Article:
p h o u k a  h o m e i r i s h  l e s s o n s  h o m e

Book I:


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25 26 27 28
29 30 31 32
33 34 35 36
37 38 39 40
41 42    


§ 49. In many part of Ireland:

l broad is always sounded like our symbol L
l slender is always sounded like our symbol l
n broad is always sounded like our symbol N
n slender is always sounded like our symbol n

We recommend to private students this simple method of pronunciation in preference to the following more elaborate rule, which is followed in Connaught Irish:

§ 50 (A) Between vowels, single l and n are pronounced as in English; as mála (maul'-a), a bag; milis (mil'-ish), sweet; Úna (oo'na), Una; minic (min'ik), often. At the end of words, single l and n, preceded by a vowel, are also pronounced as in English: as, bán (baun), white-haired; asal (os'-al), an ass. Single l and n, when next any of the gutturalsg, c, or the labialsb, f, p, are like English l, n: as, olc (ŭlk), bad; blas (blos), taste.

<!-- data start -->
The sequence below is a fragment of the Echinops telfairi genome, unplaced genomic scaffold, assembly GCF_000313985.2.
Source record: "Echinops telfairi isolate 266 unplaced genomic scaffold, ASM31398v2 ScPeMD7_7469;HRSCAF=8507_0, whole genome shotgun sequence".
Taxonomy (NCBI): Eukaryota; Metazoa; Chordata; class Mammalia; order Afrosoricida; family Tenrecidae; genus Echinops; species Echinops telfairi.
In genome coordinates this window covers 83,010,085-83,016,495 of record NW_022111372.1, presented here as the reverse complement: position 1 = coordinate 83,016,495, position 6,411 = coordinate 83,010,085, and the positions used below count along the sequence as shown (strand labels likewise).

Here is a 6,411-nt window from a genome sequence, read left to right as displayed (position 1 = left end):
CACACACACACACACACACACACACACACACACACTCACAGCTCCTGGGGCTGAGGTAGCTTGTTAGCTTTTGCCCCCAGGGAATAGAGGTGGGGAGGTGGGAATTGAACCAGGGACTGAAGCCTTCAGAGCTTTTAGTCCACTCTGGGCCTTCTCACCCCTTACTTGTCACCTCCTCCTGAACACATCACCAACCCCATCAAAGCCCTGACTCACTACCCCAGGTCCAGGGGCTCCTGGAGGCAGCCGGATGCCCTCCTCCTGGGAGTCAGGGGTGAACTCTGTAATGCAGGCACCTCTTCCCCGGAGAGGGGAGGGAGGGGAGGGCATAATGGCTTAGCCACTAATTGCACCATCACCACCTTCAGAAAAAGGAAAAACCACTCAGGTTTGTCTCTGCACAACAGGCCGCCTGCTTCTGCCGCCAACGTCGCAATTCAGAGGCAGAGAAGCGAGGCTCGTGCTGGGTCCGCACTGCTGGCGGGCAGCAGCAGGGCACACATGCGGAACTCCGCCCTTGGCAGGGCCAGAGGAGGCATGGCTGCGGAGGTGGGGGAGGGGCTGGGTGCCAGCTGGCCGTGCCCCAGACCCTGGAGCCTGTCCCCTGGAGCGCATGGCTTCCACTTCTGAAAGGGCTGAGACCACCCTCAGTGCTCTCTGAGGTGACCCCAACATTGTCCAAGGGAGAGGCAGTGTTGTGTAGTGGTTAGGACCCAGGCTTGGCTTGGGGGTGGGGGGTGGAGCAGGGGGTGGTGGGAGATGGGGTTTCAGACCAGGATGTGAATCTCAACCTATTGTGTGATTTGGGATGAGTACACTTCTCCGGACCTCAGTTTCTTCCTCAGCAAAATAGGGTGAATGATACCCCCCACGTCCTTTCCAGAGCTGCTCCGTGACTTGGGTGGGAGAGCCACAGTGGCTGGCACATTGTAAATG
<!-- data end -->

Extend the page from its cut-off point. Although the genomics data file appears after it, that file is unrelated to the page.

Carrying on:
(B) In the beginning of words,

1 broad is pronounced L
l slender is pronounced l
n broad is pronounced N
n slender is pronounced n


ll broad is always pronounced L
ll slender is always pronounced l
nn broad is always pronounced N
nn slender is always pronounced n

(D) When next to d, r, t, l, m, n, r (the consonants in don't let me stir), l and n, if broad, are pronounced L, N; if slender, l, nI.

§ 51. The student should not be discouraged by the rich variety of sounds for the two characters. It may be borne in mind (1) that words involving these letters will be perfectly understood, even if each l and n is pronounced with the ordinary English sound; (2) that in many districts the people have simplified the pronunciation, as noted above in §49; and (3) that, by a careful reference to our table of sounds, the student will soon learn by practice the sound to be given to l and n in each particular case. We give, for practice, some words for pronunciation.

L sounds: lag (Log), log (Lŭg), slán (sLaun), dlún (dhLoon), tlú (thLoo).
l sounds: lín (leen), slím (shleen), fille, (fil'e).
N sounds: Nús (Noos), snag (sNog), Nóra (Nōră)
n sounds: Finne (fin'-ĕ), binne (bin'-ĕ) , (nee)



note that
are not
necessarily pronounced
as in English

See § 13-16

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